Private businesses in Dubai witnessed a healthy recovery during the month of May, according to the latest Emirates NBD Dubai Economy Tracker Index.
The index, which was at 48.9 in February rose to 52.7 in April and then to 54.4 in May recording the steepest improvement in business conditions since August 2015.
It also marked the third consecutive month where the index posted above the crucial 50 no-change value as well as witnessing an eight-month high in the growth of incoming new work.
A reading of below 50 indicates that the non-oil private sector is declining. While a reading above 50 means the sector is expanding.
The most thriving sectors during last month were wholesale and retail which recorded an overalls surge in activity posting an index of 56.4. This was attributed to new sales wins, greater confidence among clients and successful marketing strategies.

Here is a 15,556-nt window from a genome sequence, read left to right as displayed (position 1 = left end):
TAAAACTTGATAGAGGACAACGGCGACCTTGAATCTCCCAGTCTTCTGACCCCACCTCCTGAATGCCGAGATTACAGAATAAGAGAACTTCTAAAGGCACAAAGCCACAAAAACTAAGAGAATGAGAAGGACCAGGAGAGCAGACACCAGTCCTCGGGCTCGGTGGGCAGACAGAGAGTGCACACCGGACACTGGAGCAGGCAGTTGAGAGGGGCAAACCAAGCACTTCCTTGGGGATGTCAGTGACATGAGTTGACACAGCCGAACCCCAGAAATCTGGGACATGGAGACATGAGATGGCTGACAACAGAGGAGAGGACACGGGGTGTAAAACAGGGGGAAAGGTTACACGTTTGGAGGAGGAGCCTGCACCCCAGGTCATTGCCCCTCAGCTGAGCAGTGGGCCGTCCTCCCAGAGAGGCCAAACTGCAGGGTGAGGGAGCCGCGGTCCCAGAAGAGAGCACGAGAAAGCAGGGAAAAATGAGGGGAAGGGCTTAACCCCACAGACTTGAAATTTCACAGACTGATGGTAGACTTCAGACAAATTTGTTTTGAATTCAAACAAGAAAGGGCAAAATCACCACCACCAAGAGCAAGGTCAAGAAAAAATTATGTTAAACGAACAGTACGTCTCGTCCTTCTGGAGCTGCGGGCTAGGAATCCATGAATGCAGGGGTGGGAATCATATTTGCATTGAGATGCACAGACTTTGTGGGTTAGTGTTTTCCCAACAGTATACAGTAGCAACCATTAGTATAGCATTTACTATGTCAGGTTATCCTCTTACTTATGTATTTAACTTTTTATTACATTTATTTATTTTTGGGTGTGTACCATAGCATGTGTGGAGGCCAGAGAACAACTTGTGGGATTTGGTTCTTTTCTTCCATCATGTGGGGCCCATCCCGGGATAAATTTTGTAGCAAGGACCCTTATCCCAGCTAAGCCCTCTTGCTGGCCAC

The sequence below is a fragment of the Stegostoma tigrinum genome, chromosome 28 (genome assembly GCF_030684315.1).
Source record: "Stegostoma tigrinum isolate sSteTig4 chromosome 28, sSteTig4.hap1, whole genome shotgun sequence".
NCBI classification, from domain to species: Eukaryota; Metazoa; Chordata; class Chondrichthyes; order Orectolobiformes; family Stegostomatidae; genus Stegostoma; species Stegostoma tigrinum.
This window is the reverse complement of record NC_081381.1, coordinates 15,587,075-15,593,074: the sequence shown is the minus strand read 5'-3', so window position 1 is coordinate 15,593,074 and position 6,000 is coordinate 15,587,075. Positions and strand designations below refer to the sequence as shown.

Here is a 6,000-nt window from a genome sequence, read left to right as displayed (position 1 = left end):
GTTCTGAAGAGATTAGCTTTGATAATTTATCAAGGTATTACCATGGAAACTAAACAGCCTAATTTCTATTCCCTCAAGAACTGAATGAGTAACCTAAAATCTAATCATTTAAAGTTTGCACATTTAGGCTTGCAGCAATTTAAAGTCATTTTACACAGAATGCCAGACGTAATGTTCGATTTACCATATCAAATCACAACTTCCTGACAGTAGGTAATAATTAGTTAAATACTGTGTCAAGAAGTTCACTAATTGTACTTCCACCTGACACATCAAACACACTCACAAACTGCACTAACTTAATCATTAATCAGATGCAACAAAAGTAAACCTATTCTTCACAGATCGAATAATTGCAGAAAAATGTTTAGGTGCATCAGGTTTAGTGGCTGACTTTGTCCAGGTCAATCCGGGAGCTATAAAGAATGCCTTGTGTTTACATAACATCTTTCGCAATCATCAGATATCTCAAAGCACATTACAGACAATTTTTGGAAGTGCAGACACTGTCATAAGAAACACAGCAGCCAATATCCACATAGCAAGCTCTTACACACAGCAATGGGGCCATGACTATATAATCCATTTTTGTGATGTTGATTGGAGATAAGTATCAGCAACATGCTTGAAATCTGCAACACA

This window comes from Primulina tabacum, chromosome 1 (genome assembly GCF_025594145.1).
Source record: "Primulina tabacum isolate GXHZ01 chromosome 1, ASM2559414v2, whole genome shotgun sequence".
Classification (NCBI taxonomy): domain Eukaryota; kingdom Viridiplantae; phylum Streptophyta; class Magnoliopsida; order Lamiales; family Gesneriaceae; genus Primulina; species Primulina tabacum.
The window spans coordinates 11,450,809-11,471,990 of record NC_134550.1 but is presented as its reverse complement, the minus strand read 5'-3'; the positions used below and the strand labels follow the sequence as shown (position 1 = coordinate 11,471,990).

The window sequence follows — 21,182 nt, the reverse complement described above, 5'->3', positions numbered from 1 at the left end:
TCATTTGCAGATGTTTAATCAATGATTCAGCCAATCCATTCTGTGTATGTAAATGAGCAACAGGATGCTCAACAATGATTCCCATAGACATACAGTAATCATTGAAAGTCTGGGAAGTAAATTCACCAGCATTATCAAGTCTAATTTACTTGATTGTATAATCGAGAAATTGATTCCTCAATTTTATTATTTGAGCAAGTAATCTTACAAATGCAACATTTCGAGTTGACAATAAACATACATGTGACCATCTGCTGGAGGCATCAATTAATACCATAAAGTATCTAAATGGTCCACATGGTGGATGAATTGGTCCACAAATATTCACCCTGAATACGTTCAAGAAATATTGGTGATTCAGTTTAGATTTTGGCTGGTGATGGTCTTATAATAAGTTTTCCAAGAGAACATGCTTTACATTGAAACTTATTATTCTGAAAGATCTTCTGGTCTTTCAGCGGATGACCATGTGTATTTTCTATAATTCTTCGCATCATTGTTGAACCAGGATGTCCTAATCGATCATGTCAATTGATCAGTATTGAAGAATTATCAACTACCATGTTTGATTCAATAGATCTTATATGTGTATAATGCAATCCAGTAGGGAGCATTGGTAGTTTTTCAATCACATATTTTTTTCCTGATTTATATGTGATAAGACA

Similarly, the construction sector’s activity scored 55.5 on the Dubai Economy Tracker index with the sector expressing the most optimistic sentiment in May with survey respondents citing new development projects and opportunities related to Expo 2020 in particular.
Travel and tourism also scored favorably with an index of 51.8, however, the pace of improvement eased to a three-month low in May.
The Dubai Economy Tracker index is an indicator of operating conditions in the non-oil private sector economy.
It is derived from individual diffusion indices which measures changes in output, new orders, employment, suppliers’ delivery times, and stocks of purchased goods.
The survey covers the Dubai non-oil private sector economy, with additional sector data published for travel & tourism, wholesale & retail and construction.
Commenting on the survey findings, Khatija Haque, head of Mena Research at Emirates NBD said that “the improvement was due mostly to strong growth in output and new work.
“Which is encouraging as it suggests that demand remains robust. Margins are still being squeezed as firms reduce prices to secure new work, but business optimism remains high.”